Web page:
DEAR DR. ROACH: I have high blood pressure that’s under pretty good control with medicines. I recently read that the glass of wine I have per day may make blood pressure go out of control. Do I need to stop my glass of wine? I will if I have to, but I’d prefer not to. And what about salt? Do I really have to stop all sodium? — M.B.
ANSWER: Alcohol can increase blood pressure, but usually only when taken in larger doses — say, three or more glasses a day, and it doesn’t matter whether it’s wine, beer or hard alcohol. However, some people are more sensitive than others, so if your blood pressure is hard to control, you can try abstaining for a couple of weeks and check the blood pressure. I do recommend a home monitor, but you can always get it checked with your doctor or nurse. Three glasses a day is, on balance, harmful to health. The data still are not completely clear, but a glass of wine a day with food probably has more health benefits than harm for most people.
Salt also increases blood pressure, but for most people the effect is small. A few people, however, see dramatic effects from dietary salt, so if the blood pressure isn’t under perfect control (always less than 120 systolic and less than 80 diastolic), then I recommend a trial of salt restriction as well. Most people will find it lowers blood pressure by a few points. This may be important, especially if you don’t want to take any or more medication.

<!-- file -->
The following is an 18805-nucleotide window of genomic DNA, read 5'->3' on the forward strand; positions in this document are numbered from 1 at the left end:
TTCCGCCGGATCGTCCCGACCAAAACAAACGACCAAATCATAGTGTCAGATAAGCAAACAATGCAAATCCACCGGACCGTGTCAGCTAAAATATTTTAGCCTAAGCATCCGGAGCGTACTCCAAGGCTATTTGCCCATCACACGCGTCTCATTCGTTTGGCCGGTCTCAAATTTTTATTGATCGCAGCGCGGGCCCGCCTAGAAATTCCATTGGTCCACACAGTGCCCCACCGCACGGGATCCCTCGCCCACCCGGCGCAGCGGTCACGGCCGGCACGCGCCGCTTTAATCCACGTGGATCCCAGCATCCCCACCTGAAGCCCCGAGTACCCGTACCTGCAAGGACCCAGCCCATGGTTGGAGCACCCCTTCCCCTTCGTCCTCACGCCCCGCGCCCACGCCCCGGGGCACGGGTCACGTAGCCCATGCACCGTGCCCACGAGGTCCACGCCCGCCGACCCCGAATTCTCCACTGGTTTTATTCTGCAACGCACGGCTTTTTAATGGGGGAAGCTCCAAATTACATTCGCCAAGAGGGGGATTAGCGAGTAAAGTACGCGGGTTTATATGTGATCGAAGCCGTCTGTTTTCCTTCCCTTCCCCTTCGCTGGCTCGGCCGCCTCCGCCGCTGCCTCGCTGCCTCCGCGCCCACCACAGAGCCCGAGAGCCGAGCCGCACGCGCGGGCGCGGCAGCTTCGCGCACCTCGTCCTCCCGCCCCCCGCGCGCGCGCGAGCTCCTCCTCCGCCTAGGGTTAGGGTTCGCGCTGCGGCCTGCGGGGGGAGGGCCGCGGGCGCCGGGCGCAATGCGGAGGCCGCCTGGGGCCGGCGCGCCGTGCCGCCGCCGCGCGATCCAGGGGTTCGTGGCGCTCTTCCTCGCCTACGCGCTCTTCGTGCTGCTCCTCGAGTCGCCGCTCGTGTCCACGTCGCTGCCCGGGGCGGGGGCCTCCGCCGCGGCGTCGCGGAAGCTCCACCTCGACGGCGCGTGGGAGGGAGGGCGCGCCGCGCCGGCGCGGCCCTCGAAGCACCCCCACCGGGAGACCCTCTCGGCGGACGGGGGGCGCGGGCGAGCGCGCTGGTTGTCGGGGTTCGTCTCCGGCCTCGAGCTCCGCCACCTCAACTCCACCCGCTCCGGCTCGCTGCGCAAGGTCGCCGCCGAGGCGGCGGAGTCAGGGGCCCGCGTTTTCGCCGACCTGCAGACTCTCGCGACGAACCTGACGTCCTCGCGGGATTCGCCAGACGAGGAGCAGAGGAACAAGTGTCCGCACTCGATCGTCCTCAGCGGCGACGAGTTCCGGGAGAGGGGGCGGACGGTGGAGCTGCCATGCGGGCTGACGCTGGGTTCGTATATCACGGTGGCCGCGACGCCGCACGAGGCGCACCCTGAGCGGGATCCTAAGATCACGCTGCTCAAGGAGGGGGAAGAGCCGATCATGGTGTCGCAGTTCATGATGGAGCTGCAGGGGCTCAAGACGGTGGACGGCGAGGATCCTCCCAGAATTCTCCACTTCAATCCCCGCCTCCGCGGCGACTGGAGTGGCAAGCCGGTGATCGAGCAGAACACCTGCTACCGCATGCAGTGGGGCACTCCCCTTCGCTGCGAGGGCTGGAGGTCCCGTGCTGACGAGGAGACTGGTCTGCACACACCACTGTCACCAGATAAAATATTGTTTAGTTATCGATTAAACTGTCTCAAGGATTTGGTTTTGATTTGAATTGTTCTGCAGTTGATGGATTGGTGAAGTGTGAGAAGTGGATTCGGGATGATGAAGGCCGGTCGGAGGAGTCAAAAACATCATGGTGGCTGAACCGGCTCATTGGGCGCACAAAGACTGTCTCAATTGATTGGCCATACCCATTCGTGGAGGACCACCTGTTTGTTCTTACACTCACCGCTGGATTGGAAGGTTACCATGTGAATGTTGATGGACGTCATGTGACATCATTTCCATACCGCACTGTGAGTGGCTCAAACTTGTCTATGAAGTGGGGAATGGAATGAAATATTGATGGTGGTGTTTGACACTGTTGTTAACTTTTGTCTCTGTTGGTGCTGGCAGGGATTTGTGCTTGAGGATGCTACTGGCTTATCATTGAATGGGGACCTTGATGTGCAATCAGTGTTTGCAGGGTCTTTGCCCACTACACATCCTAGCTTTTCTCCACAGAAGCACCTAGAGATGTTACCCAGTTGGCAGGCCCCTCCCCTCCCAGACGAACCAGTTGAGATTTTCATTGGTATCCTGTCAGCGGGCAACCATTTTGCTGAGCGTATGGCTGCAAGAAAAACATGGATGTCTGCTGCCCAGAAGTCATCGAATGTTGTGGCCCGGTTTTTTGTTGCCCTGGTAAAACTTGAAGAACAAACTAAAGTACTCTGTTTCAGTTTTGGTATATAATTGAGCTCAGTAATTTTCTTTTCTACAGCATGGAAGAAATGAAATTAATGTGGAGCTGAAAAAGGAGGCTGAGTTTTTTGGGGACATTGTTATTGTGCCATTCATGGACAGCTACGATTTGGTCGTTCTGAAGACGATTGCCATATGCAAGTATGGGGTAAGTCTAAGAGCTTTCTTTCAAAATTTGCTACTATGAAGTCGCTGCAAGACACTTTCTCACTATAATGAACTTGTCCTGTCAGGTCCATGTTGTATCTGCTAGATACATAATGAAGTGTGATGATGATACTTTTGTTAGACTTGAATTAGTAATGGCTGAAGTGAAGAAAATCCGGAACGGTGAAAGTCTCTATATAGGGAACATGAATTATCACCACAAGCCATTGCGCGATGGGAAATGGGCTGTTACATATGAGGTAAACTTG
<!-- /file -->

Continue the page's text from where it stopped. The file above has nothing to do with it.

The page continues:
What’s right for most people may not be right for you, which is why I recommend finding out for sure what’s going on in your own body.
High blood pressure is one of the most common ailments for the general population. The booklet on it describes what it does and how it’s treated. Readers can order a copy by writing: Dr. Roach — No. 104, Box 536475, Orlando, FL 32853-6475. Enclose a check or money order (no cash) for $4.75 U.S./$6 Can. with the recipient’s printed name and address. Please allow four weeks for delivery.
DEAR DR. ROACH: I am an 80-year-old woman who is lucky enough to live next to a superb college and hospital with talented neurosurgeons. These physicians successfully treated a brain aneurism using a procedure called “stent-assisted coiling.” This sounds like science-fiction to me. I’m to have an MRI in a year to check on the stent’s status. Can you elaborate on this, particularly the coiling procedure? — L.E.
ANSWER: An aneurism is a balloonlike dilatation in a blood vessel. They are most concerning in critical areas, such as the brain. The weakened section is liable to bleed, and bleeding into the brain is potentially catastrophic. In the past, treatment of these has been done with surgical clipping of the aneurism. It’s a treatment that’s still done. However, a newer technique is the placement of metal coils into the damaged area, which causes the blood to clot and relieve pressure on the weakened area.
You had an even newer modification of this procedure, where a stent is placed into the blood vessel with the aneurism, and this allows blood to pass through the normal blood vessel while still clotting off the damaged section.
Only an experienced neurosurgeon or vascular surgeon is able to decide what the right procedure is in an individual situation.
Dr. Roach regrets that he is unable to answer individual letters, but will incorporate them in the column whenever possible. Readers may email questions to ToYourGoodHealth@med.cornell.edu or request an order form of available health newsletters at P.O. Box 536475, Orlando, FL 32853-6475. Health newsletters may be ordered from www.rbmamall.com.